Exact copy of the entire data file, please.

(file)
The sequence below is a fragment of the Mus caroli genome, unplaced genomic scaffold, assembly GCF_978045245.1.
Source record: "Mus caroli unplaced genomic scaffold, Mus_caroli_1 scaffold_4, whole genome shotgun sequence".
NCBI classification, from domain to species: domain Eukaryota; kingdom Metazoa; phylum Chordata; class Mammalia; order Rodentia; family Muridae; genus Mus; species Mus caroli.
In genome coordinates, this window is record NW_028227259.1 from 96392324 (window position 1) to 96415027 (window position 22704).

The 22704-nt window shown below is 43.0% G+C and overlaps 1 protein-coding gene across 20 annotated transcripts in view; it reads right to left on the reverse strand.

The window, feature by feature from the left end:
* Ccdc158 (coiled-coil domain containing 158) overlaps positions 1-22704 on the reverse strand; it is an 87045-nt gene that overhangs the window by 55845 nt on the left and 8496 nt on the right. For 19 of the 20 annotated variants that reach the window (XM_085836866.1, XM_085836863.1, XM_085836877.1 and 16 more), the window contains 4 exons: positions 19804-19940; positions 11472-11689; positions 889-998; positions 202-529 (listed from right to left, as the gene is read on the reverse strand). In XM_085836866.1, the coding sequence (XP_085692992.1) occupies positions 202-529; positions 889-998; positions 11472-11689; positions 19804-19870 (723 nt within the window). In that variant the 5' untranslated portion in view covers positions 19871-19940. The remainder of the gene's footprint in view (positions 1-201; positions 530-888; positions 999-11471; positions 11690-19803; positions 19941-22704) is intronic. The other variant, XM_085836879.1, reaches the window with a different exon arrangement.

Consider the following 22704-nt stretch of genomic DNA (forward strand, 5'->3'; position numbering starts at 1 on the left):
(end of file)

The sequence below is a fragment of the Mus caroli genome, unplaced genomic scaffold, assembly GCF_978045245.1.
Source record: "Mus caroli unplaced genomic scaffold, Mus_caroli_1 scaffold_4, whole genome shotgun sequence".
NCBI classification, from domain to species: domain Eukaryota; kingdom Metazoa; phylum Chordata; class Mammalia; order Rodentia; family Muridae; genus Mus; species Mus caroli.
In genome coordinates, this window is record NW_028227259.1 from 96392324 (window position 1) to 96415027 (window position 22704).

The 22704-nt window shown below is 43.0% G+C and overlaps 1 protein-coding gene across 20 annotated transcripts in view; it reads right to left on the reverse strand.

The window, feature by feature from the left end:
* Ccdc158 (coiled-coil domain containing 158) overlaps positions 1-22704 on the reverse strand; it is an 87045-nt gene that overhangs the window by 55845 nt on the left and 8496 nt on the right. For 19 of the 20 annotated variants that reach the window (XM_085836866.1, XM_085836863.1, XM_085836877.1 and 16 more), the window contains 4 exons: positions 19804-19940; positions 11472-11689; positions 889-998; positions 202-529 (listed from right to left, as the gene is read on the reverse strand). In XM_085836866.1, the coding sequence (XP_085692992.1) occupies positions 202-529; positions 889-998; positions 11472-11689; positions 19804-19870 (723 nt within the window). In that variant the 5' untranslated portion in view covers positions 19871-19940. The remainder of the gene's footprint in view (positions 1-201; positions 530-888; positions 999-11471; positions 11690-19803; positions 19941-22704) is intronic. The other variant, XM_085836879.1, reaches the window with a different exon arrangement.

Consider the following 22704-nt stretch of genomic DNA (forward strand, 5'->3'; position numbering starts at 1 on the left):